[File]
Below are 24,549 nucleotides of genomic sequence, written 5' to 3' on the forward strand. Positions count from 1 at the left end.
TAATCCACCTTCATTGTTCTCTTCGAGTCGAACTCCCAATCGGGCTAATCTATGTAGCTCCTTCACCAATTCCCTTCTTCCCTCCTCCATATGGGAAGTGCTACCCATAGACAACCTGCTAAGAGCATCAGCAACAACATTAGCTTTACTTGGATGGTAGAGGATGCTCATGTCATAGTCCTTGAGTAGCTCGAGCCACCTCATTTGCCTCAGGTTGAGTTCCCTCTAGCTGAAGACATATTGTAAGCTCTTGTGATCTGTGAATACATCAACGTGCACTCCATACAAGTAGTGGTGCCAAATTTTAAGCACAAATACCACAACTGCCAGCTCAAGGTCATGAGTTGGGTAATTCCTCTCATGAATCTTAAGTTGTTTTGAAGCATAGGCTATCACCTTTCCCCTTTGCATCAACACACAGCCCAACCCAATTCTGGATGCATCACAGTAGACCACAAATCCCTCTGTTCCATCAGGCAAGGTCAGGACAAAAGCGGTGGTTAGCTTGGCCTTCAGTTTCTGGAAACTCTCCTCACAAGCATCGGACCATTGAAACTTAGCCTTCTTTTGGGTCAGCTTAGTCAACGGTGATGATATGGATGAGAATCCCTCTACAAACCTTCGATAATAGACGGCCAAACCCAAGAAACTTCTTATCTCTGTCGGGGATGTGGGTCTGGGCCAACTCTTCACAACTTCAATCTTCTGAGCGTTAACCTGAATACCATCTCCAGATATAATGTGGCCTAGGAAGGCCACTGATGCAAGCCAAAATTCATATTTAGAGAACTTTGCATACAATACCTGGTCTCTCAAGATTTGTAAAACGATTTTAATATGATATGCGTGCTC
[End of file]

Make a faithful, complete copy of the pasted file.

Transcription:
Below are 24,549 nucleotides of genomic sequence, written 5' to 3' on the forward strand. Positions count from 1 at the left end.
TAATCCACCTTCATTGTTCTCTTCGAGTCGAACTCCCAATCGGGCTAATCTATGTAGCTCCTTCACCAATTCCCTTCTTCCCTCCTCCATATGGGAAGTGCTACCCATAGACAACCTGCTAAGAGCATCAGCAACAACATTAGCTTTACTTGGATGGTAGAGGATGCTCATGTCATAGTCCTTGAGTAGCTCGAGCCACCTCATTTGCCTCAGGTTGAGTTCCCTCTAGCTGAAGACATATTGTAAGCTCTTGTGATCTGTGAATACATCAACGTGCACTCCATACAAGTAGTGGTGCCAAATTTTAAGCACAAATACCACAACTGCCAGCTCAAGGTCATGAGTTGGGTAATTCCTCTCATGAATCTTAAGTTGTTTTGAAGCATAGGCTATCACCTTTCCCCTTTGCATCAACACACAGCCCAACCCAATTCTGGATGCATCACAGTAGACCACAAATCCCTCTGTTCCATCAGGCAAGGTCAGGACAAAAGCGGTGGTTAGCTTGGCCTTCAGTTTCTGGAAACTCTCCTCACAAGCATCGGACCATTGAAACTTAGCCTTCTTTTGGGTCAGCTTAGTCAACGGTGATGATATGGATGAGAATCCCTCTACAAACCTTCGATAATAGACGGCCAAACCCAAGAAACTTCTTATCTCTGTCGGGGATGTGGGTCTGGGCCAACTCTTCACAACTTCAATCTTCTGAGCGTTAACCTGAATACCATCTCCAGATATAATGTGGCCTAGGAAGGCCACTGATGCAAGCCAAAATTCATATTTAGAGAACTTTGCATACAATACCTGGTCTCTCAAGATTTGTAAAACGATTTTAATATGATATGCGTGCTC